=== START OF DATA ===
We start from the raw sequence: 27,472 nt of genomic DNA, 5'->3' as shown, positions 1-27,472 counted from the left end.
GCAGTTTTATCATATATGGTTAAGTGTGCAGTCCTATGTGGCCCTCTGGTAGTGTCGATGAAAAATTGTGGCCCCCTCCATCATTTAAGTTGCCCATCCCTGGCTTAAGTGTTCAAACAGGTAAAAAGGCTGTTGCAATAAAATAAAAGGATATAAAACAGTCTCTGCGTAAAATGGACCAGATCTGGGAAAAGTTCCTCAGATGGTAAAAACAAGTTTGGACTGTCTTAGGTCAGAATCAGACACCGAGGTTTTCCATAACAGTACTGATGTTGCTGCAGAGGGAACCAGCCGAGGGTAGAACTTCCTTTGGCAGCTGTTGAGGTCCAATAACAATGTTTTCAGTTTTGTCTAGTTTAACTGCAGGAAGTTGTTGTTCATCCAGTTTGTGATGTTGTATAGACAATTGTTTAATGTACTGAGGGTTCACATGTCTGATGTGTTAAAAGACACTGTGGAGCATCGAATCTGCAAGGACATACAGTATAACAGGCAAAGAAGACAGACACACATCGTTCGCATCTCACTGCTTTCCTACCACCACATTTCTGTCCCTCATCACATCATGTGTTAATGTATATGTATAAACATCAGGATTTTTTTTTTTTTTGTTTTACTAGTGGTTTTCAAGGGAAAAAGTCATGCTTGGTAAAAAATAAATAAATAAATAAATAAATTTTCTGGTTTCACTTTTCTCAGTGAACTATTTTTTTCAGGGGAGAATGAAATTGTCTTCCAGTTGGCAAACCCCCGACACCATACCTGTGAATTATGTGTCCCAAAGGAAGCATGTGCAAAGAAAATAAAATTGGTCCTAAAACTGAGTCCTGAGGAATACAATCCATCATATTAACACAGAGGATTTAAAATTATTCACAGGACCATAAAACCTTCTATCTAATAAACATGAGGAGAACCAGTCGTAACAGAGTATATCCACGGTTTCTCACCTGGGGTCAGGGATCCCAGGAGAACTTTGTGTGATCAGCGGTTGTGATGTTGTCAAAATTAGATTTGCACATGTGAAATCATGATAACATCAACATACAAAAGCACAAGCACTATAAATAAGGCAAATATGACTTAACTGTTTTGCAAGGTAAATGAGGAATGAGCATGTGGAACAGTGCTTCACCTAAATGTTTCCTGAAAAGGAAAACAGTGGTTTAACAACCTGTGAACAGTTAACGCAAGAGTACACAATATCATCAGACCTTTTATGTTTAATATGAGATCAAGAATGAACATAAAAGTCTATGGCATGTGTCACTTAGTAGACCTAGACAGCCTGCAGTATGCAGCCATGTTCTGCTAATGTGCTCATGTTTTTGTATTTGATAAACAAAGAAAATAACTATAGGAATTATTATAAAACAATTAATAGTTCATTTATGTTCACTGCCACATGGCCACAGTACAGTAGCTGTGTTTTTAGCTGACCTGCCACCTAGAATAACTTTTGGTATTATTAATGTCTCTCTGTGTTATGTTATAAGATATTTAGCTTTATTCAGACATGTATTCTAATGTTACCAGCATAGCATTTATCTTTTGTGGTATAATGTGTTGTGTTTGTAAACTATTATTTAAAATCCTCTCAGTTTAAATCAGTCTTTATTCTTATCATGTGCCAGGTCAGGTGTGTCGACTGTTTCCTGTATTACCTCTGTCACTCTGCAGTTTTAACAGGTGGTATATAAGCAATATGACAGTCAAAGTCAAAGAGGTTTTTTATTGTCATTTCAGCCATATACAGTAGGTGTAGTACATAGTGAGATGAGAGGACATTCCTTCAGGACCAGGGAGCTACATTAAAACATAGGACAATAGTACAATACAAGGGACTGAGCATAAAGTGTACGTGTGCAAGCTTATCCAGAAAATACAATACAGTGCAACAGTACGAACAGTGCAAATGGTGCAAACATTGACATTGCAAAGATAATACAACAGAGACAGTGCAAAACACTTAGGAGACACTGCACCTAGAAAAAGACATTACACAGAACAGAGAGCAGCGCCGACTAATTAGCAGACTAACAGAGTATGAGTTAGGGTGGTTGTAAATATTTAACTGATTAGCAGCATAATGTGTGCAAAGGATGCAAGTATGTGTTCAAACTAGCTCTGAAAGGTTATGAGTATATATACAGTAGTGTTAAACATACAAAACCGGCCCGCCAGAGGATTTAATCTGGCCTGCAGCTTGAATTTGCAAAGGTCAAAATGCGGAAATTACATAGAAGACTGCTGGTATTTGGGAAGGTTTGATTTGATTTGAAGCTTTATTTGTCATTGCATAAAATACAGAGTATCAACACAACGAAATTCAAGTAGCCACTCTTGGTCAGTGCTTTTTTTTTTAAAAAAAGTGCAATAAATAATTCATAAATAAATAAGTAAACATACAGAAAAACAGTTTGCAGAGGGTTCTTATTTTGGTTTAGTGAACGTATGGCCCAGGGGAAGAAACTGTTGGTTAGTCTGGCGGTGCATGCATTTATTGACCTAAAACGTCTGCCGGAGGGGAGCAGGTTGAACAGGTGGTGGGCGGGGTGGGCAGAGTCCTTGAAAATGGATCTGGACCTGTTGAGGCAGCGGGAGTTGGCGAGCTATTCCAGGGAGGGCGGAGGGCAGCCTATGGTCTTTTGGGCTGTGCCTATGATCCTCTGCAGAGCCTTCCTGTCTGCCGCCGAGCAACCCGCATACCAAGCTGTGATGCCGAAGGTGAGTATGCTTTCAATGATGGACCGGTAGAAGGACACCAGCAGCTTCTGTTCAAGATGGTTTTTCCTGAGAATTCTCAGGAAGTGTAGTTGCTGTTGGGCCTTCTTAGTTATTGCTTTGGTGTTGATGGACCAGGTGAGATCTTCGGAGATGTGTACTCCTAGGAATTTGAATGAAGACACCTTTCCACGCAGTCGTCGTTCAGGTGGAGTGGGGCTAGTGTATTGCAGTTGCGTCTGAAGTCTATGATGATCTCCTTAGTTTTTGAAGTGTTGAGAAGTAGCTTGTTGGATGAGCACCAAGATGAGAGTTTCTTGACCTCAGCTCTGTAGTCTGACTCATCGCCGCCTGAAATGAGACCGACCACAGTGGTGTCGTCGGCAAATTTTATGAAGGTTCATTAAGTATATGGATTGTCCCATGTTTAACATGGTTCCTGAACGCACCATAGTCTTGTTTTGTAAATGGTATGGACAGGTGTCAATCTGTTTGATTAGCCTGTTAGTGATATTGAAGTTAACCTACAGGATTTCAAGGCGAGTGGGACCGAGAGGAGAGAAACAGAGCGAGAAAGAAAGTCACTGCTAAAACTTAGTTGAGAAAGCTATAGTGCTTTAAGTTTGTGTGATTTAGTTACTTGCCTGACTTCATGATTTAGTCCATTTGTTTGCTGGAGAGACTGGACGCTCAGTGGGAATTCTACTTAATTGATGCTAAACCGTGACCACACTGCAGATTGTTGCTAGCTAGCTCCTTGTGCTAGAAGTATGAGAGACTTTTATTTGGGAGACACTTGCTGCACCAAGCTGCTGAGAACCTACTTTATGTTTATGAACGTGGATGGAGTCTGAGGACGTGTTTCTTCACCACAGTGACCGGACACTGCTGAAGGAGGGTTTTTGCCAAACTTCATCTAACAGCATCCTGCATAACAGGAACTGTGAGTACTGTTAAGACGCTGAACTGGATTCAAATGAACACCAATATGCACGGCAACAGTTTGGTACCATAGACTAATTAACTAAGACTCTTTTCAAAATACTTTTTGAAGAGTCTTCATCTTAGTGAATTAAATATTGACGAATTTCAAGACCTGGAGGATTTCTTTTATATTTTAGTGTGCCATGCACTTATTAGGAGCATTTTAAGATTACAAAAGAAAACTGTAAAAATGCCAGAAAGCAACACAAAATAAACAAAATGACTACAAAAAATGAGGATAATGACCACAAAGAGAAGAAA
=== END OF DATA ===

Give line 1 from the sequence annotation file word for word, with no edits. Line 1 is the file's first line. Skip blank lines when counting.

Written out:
We start from the raw sequence: 27,472 nt of genomic DNA, 5'->3' as shown, positions 1-27,472 counted from the left end.